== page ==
Sunday, November 4, 2012

So, Are you Fit or Active?

So are you Fit or Active?
Do you train or exercise?
Do you know the difference?

Many people fool themselves that “being active” is exercise.  Playing baseball, going for long walks or curling in the winter are all physical activity - unfortunately this sort of exercise does not make you fit.  Most people involved in active sports have trouble doing 10 regular pushups, can’t do one pull-up or even touch their toes.

One of the tests that I do when performing a fitness assessment for a client is push-ups.  Generally (depending on age) males should be able to do at least 15 push-ups while females should be able to do 10.  And that’s not on your knees either.

To become “fit” and maintain a level of fitness you must have a consistent exercise program.   True fitness is when your body can do whatever you ask it.  This involves strength, endurance and flexibility.

One of the main focuses of my fitness bootcamp classes is to simulate all of the functional demands of life.  Participants are adequately challenged to work the body focusing on multi-muscle group exercises.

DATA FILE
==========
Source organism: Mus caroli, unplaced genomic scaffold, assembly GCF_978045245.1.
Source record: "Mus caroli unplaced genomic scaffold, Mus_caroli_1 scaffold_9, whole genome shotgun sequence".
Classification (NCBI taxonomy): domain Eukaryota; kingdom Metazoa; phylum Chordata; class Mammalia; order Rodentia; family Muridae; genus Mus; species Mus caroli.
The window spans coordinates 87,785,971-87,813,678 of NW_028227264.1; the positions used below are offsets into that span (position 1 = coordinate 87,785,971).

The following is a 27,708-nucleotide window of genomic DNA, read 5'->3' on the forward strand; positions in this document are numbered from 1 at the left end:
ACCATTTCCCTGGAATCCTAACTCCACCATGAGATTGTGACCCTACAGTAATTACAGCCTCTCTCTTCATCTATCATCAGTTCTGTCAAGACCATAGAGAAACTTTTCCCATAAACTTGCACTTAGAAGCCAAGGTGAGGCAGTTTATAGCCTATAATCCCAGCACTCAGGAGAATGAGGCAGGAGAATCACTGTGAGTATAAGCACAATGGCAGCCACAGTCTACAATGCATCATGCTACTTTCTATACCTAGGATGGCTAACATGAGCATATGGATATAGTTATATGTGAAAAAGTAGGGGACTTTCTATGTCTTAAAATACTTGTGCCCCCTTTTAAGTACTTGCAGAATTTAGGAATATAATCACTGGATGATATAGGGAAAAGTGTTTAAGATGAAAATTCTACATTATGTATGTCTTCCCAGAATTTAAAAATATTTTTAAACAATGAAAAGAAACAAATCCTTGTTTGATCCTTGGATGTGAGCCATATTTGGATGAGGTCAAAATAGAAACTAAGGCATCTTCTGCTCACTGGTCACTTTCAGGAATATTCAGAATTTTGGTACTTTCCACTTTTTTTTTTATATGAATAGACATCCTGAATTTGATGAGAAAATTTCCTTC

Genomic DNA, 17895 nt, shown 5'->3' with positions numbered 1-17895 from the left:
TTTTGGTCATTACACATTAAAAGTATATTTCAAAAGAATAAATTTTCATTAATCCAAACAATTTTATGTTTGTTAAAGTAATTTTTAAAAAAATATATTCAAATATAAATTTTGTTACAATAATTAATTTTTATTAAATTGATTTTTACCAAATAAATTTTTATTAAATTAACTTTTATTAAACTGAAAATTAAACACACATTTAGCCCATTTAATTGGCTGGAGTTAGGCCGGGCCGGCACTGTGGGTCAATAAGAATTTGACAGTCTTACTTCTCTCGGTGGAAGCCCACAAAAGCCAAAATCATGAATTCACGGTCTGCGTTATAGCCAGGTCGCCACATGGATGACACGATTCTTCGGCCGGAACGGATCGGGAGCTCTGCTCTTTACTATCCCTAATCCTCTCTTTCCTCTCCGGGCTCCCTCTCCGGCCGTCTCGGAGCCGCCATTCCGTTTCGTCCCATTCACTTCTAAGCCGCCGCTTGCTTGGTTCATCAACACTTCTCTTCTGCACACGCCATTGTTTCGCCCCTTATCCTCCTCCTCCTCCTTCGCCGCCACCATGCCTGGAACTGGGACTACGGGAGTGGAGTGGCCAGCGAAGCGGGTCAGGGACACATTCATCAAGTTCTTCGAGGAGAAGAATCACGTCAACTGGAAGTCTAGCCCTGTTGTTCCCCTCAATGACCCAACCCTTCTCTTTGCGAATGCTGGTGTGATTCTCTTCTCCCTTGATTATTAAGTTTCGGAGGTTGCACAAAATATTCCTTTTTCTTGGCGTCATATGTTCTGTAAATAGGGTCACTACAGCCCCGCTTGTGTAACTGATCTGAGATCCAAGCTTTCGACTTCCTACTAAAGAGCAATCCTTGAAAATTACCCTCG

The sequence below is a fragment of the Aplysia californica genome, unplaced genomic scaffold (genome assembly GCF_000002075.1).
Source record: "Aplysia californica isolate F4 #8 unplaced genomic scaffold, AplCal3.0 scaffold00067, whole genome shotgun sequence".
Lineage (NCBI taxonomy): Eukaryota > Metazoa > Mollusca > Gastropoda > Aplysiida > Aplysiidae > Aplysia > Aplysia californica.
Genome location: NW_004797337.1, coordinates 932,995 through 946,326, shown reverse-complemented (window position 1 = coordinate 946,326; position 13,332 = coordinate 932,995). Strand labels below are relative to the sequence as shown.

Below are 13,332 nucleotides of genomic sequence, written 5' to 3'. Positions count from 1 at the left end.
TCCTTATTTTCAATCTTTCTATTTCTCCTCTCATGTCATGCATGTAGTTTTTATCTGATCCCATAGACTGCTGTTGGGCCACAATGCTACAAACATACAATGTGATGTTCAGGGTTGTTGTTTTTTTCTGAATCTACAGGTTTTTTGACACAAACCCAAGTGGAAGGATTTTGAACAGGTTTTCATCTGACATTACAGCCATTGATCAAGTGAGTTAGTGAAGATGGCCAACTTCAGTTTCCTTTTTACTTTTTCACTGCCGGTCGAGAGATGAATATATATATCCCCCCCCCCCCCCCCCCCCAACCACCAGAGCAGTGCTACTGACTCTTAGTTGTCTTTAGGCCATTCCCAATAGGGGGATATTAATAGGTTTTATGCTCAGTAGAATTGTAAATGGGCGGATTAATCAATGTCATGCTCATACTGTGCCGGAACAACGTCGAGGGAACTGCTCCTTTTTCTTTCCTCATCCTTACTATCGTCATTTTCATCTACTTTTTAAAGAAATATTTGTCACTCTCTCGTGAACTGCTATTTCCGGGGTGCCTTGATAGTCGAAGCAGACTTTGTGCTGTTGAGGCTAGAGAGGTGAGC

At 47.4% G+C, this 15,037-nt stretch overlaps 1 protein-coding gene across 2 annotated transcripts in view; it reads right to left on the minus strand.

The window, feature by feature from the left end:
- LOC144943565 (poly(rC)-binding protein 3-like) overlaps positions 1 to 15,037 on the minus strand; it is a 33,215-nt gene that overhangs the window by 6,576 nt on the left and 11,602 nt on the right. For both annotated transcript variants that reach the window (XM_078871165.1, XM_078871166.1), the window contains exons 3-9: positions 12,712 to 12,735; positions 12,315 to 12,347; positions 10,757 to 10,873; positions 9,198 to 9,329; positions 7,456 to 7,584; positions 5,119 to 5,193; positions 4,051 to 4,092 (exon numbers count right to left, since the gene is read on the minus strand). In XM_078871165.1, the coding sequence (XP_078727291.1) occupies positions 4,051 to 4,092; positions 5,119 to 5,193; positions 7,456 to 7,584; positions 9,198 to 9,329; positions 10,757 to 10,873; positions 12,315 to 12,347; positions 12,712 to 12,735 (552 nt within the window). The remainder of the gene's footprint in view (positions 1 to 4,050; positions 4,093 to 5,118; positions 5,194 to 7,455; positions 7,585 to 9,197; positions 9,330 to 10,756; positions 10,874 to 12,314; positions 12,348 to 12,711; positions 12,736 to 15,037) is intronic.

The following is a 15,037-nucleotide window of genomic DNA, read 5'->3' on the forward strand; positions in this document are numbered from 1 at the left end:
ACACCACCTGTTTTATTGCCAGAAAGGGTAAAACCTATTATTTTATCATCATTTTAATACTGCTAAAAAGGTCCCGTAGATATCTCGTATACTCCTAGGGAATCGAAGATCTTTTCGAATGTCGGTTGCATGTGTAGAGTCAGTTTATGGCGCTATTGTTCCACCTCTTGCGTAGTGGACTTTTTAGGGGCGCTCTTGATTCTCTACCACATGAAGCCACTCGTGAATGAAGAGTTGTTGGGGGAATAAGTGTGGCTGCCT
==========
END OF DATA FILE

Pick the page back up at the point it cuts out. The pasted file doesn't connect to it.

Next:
I see many parents just contempt in sitting and watching their children play at the playground or hockey rink.  There is no better time to either join in or sneak away to do a simple bodyweight routine.  There are endless possibilities to do a quick 20 minute work-out at the skateboard park.   Your body was meant to move so just don’t sit there.  “Use it or Lose It” is my motto that I regularly preach.

One of the most common errors I see regularly is someone focusing too much on one type of exercise.    With women it’s usually the endless time spent running.  For men it’s the hour after hour doing the same weight-training routine.

Ladies, if you want the hourglass figure forget the long distance running.  Unless you are properly training, expect to be either a toothpick or stuck with that overweight figure with added knee/joint problems.  Focus on High Intensity Interval Training.  Emphasize circuit training.  These are areas I touch on with my fitness bootcamps. 

A properly run fitness class is a great way to get the best out of your time spent exercising.  Not only do you work-out in less time but you get better results than other programs.  Although the majority of my clientele are woman - personally, I think most men are “scared” of being outdone by a woman…. most men and women that participate see the benefits attained from some of the athlete specific drills  (reaction time, speed,  coordination, etc).  If you are involved in sports this is a great way to complement your training.

For those whom exercise regularly you should see progression.  Be it fat loss, strength gains, etc.  the main variable to focus on is intensity.  This, along with the frequency of your workouts, time involvement and type are the most important to ensure “fit” success.